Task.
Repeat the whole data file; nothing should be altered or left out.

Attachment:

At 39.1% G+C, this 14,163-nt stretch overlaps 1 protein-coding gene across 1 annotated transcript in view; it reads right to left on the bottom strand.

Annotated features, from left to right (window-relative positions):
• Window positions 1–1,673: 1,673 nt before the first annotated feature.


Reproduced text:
At 39.1% G+C, this 14,163-nt stretch overlaps 1 protein-coding gene across 1 annotated transcript in view; it reads right to left on the bottom strand.

Annotated features, from left to right (window-relative positions):
• Window positions 1–1,673: 1,673 nt before the first annotated feature.